CAIRO — In a bid to diversify its modes of transport, Egypt has recently moved to restructure the governance of the river transport sector with the aim of accelerating its long-dormant plans to harness the Nile River for the mobility of goods and passengers.
Authorities hope the move will pave the way for private investments in the sector, which remains largely untapped to date despite its competitive strengths.
“Only a negligible amount of commercial goods [in Egypt] — approximately 5% — travel by means other than roads,” Kevin Graham, editorial manager at the Oxford Business Group, told Al-Monitor.
In an attempt to begin to reverse this situation, Egyptian President Abdel Fattah al-Sisi ratified last month the River Transport Act (RTA), a law that seeks to unify regulations relating to river transport and brings the previously divided governance of the sector under the umbrella of the River Transport Authority (RTA).
The RTA will now have greater powers, will be in charge of issuing licenses and permits, and will also be able to establish companies, including with partners, to set up, operate and maintain ports, berths, locks and navigation routes.
“With the recent ratification of the new law, the potential for river transport to be a real contributor to the movement of goods in Egypt actually exists. The law is expected to streamline bureaucracy around river transport projects and to reduce barriers to private sector investment in river transport infrastructure,” Graham noted.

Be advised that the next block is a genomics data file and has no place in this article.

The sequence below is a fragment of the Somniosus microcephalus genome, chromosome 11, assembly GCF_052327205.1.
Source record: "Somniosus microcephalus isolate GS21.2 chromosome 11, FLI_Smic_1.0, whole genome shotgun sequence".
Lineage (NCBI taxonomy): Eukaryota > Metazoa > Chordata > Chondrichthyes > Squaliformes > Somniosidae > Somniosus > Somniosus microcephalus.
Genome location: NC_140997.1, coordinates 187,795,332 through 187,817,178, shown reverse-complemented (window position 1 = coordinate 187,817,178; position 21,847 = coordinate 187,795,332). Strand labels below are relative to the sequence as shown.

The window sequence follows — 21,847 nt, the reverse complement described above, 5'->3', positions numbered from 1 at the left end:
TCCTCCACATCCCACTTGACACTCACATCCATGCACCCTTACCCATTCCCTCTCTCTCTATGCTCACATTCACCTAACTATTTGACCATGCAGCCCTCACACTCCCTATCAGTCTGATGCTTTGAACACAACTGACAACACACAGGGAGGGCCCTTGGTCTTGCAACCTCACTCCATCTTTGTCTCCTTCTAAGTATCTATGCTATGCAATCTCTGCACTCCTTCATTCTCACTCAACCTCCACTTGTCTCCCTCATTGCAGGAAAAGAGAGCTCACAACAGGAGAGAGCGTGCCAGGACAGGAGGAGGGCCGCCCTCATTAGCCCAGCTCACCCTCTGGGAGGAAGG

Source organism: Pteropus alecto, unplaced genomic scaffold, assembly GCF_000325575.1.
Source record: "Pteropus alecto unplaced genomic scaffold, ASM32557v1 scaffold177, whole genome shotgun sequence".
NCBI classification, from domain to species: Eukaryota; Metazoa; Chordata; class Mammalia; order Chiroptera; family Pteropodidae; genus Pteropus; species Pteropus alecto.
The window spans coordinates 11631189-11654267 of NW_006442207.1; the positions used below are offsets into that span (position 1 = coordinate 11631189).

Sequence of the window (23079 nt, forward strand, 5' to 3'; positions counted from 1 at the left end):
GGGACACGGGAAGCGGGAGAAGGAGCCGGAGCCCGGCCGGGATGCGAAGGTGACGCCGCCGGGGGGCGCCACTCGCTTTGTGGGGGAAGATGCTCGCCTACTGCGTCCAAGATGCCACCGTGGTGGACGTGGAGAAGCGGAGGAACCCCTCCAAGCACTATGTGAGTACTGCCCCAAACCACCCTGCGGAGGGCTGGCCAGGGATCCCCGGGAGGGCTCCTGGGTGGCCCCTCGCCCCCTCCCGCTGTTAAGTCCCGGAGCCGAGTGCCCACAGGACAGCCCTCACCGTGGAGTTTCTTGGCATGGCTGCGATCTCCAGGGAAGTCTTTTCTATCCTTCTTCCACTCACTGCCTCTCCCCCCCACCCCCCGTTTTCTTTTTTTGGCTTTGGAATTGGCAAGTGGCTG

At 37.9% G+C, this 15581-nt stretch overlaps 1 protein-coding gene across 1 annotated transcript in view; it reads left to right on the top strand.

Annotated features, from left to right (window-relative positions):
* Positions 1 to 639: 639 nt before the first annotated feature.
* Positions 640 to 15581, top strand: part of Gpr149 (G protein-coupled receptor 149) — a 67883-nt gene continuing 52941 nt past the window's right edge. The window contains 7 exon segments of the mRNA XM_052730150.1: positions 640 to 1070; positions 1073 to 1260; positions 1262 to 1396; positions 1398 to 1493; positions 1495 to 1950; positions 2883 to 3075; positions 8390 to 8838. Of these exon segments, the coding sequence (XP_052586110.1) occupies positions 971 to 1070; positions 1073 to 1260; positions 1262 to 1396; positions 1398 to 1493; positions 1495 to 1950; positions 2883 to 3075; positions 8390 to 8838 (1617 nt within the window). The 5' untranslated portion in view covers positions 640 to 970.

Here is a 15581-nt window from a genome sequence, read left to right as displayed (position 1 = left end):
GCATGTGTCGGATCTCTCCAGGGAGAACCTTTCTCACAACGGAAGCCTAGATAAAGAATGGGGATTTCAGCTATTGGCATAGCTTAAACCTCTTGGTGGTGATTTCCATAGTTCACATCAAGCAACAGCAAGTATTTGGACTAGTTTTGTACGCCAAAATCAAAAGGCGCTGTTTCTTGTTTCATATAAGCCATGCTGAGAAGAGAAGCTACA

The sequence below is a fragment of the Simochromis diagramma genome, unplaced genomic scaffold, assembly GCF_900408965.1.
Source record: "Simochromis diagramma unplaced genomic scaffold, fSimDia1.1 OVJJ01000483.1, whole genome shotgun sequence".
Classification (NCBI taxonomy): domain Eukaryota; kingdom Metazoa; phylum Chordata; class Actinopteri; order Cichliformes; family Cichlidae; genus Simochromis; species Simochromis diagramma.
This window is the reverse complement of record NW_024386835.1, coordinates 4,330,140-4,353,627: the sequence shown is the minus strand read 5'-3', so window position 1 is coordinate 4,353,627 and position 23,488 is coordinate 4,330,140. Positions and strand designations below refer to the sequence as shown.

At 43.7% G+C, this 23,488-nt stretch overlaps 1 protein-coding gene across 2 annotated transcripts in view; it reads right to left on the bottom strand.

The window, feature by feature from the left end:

River transport is one of the sectors identified by the government in the state ownership policy document drafted this year as a candidate to accommodate a greater private role.
The country that has so far shown most interest in entering this race has been the United Arab Emirates, and since February the Transport ministries of both nations and representatives of Abu Dhabi Ports have held several meetings to discuss cooperation projects in the field.
These projects, which are all still in the negotiation phase, include a line to transport goods from the city of Minya to Alexandria and Damietta, another line to transport granite from southern Egypt to the north, a passenger transport project in Greater Cairo, and the establishment of fuel and maintenance stations, according to different press releases.
In March, Abu Dhabi Ports Group also signed a memorandum of understanding to collaborate with Egypt on three projects: building and operating a port in Minya; managing and operating warehouses in Damietta; and equipping, managing and operating passenger lines in Cairo.
Graham, however, said that Cairo still has a long way to go. “Despite its cost efficiency and environmental benefits, it will take a number of years before river transport is a significant aspect of Egypt’s wider transport and logistics infrastructure,” he noted.
“[And] while news of interest from large international investors gives reason for optimism, thus far most potential investments reportedly under discussion are focused on passenger transport rather than the transport of commercial goods where the greatest economic benefits are,” Graham added.
According to a report by the Federation of Egyptian Industries, the main barriers that hampered the development of the river sector in the past are watercourse and navigational obstacles. These include limited, irregular and not always sufficient water levels, as well as the presence of choke points along the way, such as locks and bridges. A 2014 report by the Organization for Economic Cooperation and Development also noted the need to improve river infrastructure and build local capacity.